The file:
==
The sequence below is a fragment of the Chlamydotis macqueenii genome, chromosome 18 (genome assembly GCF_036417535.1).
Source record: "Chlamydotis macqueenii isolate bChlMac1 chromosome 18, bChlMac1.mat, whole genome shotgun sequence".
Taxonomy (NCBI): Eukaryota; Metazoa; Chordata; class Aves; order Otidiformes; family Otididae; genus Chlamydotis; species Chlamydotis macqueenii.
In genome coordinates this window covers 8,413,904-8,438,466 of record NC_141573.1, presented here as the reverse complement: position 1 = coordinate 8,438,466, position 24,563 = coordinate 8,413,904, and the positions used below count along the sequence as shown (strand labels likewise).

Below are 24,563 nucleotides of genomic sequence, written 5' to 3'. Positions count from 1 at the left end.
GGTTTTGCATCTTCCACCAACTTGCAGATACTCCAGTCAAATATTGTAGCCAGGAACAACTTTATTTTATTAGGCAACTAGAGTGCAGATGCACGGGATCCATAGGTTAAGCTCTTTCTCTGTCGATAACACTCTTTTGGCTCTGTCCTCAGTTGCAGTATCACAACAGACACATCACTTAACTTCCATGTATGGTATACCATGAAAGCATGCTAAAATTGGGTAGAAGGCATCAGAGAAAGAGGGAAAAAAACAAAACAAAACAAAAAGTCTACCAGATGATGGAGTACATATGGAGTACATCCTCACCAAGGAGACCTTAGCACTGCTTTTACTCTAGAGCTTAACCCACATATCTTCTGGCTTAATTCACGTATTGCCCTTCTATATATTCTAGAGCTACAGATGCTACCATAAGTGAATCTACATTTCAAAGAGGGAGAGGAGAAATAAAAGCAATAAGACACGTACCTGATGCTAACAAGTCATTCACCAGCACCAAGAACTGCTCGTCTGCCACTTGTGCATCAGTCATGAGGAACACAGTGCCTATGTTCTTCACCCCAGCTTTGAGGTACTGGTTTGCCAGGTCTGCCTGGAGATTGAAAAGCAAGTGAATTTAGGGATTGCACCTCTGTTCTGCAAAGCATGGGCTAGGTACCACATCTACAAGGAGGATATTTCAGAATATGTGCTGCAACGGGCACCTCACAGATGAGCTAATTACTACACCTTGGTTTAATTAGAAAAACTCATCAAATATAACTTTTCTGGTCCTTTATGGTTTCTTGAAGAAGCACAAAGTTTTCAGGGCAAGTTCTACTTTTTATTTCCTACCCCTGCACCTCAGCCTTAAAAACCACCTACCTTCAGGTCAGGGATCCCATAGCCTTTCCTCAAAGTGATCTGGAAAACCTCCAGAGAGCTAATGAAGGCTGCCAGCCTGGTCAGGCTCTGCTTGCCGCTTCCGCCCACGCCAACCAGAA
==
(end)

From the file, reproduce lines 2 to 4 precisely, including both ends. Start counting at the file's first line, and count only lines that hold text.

Source record: "Chlamydotis macqueenii isolate bChlMac1 chromosome 18, bChlMac1.mat, whole genome shotgun sequence".
Taxonomy (NCBI): Eukaryota; Metazoa; Chordata; class Aves; order Otidiformes; family Otididae; genus Chlamydotis; species Chlamydotis macqueenii.
In genome coordinates this window covers 8,413,904-8,438,466 of record NC_141573.1, presented here as the reverse complement: position 1 = coordinate 8,438,466, position 24,563 = coordinate 8,413,904, and the positions used below count along the sequence as shown (strand labels likewise).